- The Compute Environment resources (EC2 Instances or Fargate) will run the job and store the output in S3 (as in this workshop).
An AWS Batch Compute Environment is a collection of compute resources on which jobs are executed. AWS Batch supports two types of Compute Environments; Managed Compute Environments which are provisioned and managed by AWS and Unmanaged Compute Environments which are managed by customers.
With Managed Compute environments, you can use the following instance configurations:
- Fargate: Allows AWS Batch to run containers without having to manage servers or clusters of Amazon EC2 instances.
- Fargate Spot: Fargate Spot allows you to run interruption tolerant AWS Batch jobs at up to a 70% discount off the Fargate price.
- On-demand: EC2 instances that are billed per second.
- Spot: save money by using EC2 spare capacity.
To learn more about Compute environments, visit AWS Batch Compute environment.
Jobs are submitted to a job queue where they reside until they can be scheduled to run in a compute environment. You can configure several job queues. Job queues have a priority that’s used by the scheduler to determine which jobs in which queue should be evaluated for execution first.
To learn more about Job queues, visit AWS Batch Job queues.
A Job Definition describes the job to be executed, parameters, environmental variables, compute requirements, and other information that is used to optimize the execution of a job. Job Definitions are defined in advance of submitting a job and can be shared with others.
To learn more about Job definitions, visit AWS Batch Job definitions.
When you should use AWS Batch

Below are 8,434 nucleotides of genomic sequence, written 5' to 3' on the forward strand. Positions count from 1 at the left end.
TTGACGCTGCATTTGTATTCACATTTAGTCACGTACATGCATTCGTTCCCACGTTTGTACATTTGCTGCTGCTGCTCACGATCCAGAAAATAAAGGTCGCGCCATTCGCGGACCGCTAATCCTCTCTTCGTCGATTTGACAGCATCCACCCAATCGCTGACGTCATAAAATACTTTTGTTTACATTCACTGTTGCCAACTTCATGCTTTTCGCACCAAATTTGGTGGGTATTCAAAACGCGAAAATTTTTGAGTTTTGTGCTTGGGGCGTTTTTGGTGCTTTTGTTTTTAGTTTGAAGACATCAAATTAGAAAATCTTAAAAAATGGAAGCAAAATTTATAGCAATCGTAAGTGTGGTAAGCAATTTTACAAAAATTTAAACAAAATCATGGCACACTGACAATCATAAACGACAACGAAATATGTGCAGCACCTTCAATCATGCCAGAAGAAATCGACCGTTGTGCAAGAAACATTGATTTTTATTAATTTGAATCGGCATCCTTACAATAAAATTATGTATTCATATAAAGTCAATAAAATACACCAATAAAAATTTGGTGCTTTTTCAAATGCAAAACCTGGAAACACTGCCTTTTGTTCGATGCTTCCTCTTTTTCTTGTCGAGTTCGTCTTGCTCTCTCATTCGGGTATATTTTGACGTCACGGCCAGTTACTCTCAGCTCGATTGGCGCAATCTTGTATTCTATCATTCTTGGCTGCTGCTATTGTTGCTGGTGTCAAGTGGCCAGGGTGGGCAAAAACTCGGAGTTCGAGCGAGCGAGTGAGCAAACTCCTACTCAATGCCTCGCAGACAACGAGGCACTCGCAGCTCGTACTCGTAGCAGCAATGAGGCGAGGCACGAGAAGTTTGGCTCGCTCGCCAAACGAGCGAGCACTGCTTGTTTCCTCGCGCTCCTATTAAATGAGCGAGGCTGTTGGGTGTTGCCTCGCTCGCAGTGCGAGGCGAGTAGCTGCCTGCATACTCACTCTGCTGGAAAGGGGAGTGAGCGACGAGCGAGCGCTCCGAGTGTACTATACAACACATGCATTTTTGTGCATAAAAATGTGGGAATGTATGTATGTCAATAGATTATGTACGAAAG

AWS Batch can be used in several scenarios where you can split a workload into smaller jobs and run those in parallel thus drastically reducing execution time. These are some example scenarios:
- In Visual Effects, we cover this in this Rendering workshop: AWS Batch provides content producers and post-production houses with tools to automate content rendering workloads and reduces the need for human intervention due to execution dependencies or resource scheduling.
- Media supply chain: AWS Batch simplifies complex media supply chain workflows by coordinating the execution of disparate and dependent jobs at different stages of processing, and supports a common framework for managing content preparation for different contributors to the media supply chain.
- In life-sciences: Drug screening. AWS Batch allows research scientists involved in drug discovery to more efficiently and rapidly search libraries of small molecules in order to identify those structures which are most likely to bind to a drug target, typically a protein receptor or enzyme.
- In Finance, Post-trade analytics: trading desks require batch processing of large data sets to constantly analyze day’s transaction costs and execution reporting, among other areas. AWS Batch enables the automation of these workloads so that you can understand the pertinent risk going into the next day’s trading cycle and make better decisions based on data.
Working with AWS Batch